Carlton Parade, HA9 Carlton Parade is one of the streets in the Harrow postal district of Middlesex.
Charlton Road, HA9 Charlton Road is a road in the HA9 postcode area
East Hill, HA9 East Hill is a road in the HA9 postcode area
Fernleigh Court, HA9 Fernleigh Court is a road in the HA9 postcode area
Hillside Gardens, HA3 Hillside Gardens is a road in the HA3 postcode area
Ledway Drive, HA9 Ledway Drive is one of the streets in the Harrow postal district of Middlesex.
Ledway Drive, HA9 Ledway Drive is a road in the HA3 postcode area
Longfield Avenue, HA9 Longfield Avenue is a road in the HA9 postcode area
Oxenpark Avenue, HA9 Oxenpark Avenue is one of the streets in the Harrow postal district of Middlesex.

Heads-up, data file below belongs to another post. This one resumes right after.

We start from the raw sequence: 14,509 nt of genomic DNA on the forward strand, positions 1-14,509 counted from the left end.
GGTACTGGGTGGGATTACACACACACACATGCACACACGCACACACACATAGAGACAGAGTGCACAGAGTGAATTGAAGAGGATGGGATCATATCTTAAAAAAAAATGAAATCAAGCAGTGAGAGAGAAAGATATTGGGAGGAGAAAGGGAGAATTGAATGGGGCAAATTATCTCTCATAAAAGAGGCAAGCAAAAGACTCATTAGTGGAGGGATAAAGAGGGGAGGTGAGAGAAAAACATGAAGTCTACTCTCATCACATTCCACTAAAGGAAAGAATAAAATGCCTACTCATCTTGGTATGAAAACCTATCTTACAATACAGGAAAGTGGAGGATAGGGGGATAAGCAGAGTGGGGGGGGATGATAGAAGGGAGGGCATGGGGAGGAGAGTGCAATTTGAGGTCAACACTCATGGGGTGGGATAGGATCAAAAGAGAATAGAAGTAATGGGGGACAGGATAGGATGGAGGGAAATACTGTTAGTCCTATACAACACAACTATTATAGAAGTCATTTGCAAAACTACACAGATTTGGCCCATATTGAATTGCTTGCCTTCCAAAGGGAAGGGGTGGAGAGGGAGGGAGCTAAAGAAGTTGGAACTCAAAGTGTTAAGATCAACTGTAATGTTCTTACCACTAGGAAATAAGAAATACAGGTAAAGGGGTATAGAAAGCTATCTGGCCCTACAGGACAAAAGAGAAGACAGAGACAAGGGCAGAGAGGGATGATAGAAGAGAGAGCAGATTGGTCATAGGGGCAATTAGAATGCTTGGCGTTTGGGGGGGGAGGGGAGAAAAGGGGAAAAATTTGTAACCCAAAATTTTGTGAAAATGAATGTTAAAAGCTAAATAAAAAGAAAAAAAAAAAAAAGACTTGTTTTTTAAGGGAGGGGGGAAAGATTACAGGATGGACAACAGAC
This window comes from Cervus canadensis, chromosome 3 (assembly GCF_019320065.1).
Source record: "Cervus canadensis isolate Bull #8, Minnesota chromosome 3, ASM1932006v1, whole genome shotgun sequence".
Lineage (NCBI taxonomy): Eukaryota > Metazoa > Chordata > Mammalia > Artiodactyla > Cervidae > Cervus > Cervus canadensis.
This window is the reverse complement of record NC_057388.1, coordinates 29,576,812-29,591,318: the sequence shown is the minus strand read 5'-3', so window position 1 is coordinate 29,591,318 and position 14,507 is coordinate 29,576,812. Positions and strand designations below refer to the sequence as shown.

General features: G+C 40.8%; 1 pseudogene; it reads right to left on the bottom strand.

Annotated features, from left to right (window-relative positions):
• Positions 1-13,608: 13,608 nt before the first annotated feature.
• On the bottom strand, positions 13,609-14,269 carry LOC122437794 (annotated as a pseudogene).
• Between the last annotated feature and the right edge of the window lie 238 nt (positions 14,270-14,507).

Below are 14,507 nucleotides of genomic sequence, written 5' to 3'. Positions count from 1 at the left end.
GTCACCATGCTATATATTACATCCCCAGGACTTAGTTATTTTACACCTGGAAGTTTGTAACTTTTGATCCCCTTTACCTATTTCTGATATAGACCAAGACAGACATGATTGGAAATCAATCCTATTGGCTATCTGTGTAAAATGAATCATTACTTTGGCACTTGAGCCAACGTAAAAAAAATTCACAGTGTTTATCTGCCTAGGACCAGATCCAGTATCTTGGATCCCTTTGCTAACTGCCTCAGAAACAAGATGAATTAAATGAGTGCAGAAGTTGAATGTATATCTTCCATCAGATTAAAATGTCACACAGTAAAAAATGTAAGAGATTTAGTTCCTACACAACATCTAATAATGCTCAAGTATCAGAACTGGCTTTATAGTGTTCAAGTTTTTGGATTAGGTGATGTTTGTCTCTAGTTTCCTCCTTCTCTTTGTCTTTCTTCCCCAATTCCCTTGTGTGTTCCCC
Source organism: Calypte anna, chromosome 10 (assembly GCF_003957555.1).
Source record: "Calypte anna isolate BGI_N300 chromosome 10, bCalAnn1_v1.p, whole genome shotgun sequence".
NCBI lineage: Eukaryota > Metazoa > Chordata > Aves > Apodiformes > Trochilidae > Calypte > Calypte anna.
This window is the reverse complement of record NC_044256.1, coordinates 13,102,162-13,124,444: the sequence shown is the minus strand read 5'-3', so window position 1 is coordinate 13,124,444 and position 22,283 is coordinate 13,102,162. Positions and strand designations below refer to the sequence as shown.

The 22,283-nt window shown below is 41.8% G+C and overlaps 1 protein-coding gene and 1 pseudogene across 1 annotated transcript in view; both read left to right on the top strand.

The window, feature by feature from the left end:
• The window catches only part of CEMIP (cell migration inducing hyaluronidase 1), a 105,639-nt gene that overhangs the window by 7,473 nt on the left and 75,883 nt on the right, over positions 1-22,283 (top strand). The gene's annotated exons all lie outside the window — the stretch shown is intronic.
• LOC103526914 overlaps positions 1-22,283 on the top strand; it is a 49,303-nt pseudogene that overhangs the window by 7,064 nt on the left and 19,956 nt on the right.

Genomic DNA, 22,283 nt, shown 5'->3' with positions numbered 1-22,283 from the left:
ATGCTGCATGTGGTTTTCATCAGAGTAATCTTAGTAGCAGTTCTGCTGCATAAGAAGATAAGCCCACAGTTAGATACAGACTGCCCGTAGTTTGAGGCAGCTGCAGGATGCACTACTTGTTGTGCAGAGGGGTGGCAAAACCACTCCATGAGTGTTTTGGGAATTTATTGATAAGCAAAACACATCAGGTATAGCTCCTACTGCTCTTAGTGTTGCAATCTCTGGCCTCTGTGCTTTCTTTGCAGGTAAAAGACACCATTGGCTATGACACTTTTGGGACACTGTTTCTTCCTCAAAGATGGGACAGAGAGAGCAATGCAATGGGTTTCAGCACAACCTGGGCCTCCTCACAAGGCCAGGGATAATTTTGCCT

Park Court, HA3 A street within the HA3 postcode
Preston Road, HA3 Preston Road is a main shopping road.
Preston Roadon, HA3 A street within the HA3 postcode
Preston Waye, HA9 Preston Waye is a road in the HA3 postcode area
Ravenscroft Avenue, HA9 Ravenscroft Avenue is one of the streets in the Harrow postal district of Middlesex.
Shaftesbury Avenueon, HA3 A street within the HA3 postcode
The Avenue, HA9 The Avenue is one of the streets in the Harrow postal district of Middlesex.
Uxendon Hill, HA9 Uxendon Hill curves around the area which was once Uxendon Farm.
Viewfield Close, HA3 Viewfield Close is one of the streets in the Harrow postal district of Middlesex.
Wentworth Hill, HA9 Wentworth Hill is one of the streets in the Harrow postal district of Middlesex.
West Close, HA9 West Close is one of the streets in the Harrow postal district of Middlesex.
West Hill, HA9 West Hill is one of the streets in the Harrow postal district of Middlesex.
Wilson Close, HA9 Wilson Close is a road in the HA9 postcode area
Wilson Drive, HA9 Wilson Drive is a road in the HA9 postcode area
Wykeham Hill, HA9 Wykeham Hill is one of the streets in the Harrow postal district of Middlesex.